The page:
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Buying a foreclosed home is a gamble. On the upside, you might get a home at a tremendously reduced price. A bank or mortgage lender would be looking to get out of a property and will let it go at a relatively low rate. That means you can scoop it up well below market value and potentially own the property and live there, or fix it up and flip it for massive profit potential.

On the downside, foreclosed homes can be money pits. Previous owners that fell behind on their mortgage may not have kept the home very clean. Also, depending on how long the home has been unoccupied, problems might have developed since the last residents were present. Even if you get the chance to do a home inspection before you buy it, there can be an array of issues lurking in there.

It’s a risk, but it’s also a way of finding value in expensive markets. There are things you should know about buying foreclosed residences in New York City.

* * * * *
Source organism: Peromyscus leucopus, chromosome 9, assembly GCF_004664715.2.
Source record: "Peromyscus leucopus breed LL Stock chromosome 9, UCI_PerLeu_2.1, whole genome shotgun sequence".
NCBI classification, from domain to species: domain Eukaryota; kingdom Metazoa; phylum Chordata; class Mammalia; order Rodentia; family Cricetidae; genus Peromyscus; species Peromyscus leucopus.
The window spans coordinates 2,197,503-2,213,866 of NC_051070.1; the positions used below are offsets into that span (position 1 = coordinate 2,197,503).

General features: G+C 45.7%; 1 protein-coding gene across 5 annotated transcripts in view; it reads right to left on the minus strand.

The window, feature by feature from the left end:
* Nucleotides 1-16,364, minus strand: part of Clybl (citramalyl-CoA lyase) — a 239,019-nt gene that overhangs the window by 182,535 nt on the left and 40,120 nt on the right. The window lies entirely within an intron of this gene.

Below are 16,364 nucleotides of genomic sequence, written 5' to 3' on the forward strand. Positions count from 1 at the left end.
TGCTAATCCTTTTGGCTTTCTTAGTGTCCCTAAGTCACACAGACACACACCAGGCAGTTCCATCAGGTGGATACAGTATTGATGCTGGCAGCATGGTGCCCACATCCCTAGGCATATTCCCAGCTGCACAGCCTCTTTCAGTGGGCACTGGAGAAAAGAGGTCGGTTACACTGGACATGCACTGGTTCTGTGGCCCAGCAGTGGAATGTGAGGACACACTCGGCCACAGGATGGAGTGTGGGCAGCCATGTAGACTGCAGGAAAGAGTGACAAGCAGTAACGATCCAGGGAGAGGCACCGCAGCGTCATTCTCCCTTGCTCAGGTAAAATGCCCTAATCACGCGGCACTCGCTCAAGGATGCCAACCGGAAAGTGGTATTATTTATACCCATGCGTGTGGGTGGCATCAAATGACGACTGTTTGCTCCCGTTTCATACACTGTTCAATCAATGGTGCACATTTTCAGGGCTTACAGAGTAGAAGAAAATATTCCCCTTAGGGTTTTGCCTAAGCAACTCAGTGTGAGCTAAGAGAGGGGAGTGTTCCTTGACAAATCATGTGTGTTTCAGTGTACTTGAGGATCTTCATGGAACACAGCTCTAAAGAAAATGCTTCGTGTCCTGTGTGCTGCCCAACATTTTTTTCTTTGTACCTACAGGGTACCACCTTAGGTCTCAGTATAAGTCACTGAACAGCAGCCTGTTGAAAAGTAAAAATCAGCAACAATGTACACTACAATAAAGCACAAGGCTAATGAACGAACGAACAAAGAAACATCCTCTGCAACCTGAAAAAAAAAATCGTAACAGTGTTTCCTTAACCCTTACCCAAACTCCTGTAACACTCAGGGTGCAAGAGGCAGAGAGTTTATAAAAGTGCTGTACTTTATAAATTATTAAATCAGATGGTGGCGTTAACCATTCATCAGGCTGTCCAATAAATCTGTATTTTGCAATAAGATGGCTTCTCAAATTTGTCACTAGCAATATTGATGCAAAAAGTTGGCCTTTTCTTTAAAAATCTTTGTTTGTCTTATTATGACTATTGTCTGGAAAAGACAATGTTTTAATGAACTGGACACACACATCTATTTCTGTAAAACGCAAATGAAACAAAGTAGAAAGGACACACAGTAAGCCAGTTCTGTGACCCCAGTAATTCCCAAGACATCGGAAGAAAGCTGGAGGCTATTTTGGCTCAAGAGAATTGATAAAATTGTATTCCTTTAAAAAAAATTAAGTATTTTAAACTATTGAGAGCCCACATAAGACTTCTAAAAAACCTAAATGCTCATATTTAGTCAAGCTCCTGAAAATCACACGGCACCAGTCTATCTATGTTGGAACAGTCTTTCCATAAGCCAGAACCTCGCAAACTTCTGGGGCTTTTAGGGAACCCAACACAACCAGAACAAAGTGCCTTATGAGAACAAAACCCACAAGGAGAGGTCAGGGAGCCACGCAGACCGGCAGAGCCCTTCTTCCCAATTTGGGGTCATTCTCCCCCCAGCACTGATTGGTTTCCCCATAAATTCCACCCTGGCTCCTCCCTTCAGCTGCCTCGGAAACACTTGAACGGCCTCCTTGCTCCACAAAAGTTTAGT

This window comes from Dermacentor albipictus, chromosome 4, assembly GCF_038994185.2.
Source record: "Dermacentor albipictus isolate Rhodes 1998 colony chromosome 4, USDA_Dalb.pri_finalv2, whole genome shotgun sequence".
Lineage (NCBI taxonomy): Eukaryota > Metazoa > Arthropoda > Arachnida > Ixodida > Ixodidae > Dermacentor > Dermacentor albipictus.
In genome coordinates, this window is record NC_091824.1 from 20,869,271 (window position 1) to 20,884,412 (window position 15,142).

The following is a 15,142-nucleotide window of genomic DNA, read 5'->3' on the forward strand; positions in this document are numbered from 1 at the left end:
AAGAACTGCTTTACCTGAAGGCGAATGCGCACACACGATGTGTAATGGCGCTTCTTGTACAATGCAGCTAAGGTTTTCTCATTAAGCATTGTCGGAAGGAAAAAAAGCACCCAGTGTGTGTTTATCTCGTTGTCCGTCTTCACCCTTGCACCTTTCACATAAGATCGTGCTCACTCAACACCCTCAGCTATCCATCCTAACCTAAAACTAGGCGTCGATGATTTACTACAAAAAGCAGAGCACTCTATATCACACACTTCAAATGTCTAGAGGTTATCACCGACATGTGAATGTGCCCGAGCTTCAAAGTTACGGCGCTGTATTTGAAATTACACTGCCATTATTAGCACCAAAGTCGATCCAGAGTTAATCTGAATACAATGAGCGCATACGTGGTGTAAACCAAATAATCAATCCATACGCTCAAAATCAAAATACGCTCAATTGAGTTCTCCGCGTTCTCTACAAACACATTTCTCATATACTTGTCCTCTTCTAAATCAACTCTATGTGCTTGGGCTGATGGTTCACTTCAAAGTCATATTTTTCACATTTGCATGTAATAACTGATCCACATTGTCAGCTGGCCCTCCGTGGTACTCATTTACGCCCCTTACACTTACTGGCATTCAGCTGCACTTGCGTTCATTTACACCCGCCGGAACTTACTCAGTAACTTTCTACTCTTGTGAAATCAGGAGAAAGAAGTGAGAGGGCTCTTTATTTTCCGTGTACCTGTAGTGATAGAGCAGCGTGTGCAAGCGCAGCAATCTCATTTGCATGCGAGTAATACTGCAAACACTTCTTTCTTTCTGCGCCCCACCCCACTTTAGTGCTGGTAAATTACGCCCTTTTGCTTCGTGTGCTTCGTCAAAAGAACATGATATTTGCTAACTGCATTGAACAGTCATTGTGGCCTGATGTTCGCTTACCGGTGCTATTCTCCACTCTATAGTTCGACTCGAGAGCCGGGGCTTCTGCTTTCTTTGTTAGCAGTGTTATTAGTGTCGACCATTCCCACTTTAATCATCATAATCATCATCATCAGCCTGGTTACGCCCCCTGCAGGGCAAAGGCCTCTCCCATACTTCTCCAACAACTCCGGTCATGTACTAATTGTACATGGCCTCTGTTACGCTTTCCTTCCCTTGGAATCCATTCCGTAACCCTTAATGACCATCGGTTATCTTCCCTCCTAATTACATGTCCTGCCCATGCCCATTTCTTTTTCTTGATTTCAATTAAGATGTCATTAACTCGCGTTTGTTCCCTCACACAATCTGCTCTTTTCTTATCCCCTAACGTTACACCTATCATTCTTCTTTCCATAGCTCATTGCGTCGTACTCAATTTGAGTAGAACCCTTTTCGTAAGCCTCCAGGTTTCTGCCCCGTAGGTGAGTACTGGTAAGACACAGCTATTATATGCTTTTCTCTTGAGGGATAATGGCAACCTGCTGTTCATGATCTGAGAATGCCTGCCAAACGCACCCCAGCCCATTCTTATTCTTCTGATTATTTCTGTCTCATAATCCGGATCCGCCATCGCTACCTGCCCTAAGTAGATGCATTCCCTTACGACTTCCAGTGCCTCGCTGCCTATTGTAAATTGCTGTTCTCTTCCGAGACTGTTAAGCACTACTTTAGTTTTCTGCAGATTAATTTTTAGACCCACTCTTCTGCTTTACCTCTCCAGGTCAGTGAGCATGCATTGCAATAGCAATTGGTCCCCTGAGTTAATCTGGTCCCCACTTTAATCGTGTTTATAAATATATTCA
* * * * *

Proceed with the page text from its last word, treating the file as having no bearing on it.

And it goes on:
The first thing you’ll need to do is find a real estate agent to handle the legal side of things for you. They can make you aware of opportunities and help you find buyers. They’ll also have a robust network of professional and personal contacts that can help you everything from staging for showings to getting landscaping done. Try to find one with experience or specialty in foreclosures.

On your own end, you need a pre-approval letter. You need to be able to demonstrate that you can personally finance the home you are buying. Even though foreclosed homes are usually sold at a fraction of their potential market value, they’re still going to cost six figures easily.

Have your real estate agent help you study the comps in the area before you buy anything. Know what equivalent homes are going for so you can factor in a likely rehab budget and purchase price. Your figures won’t be exact, but this is the start of determining your hopeful profit margin.

The reason why your figures won’t be exact is because in New York City, foreclosed homes are sold as-is and sometimes even sight-unseen. There will be no chance for a formal home inspection until after you have the ownership and the keys.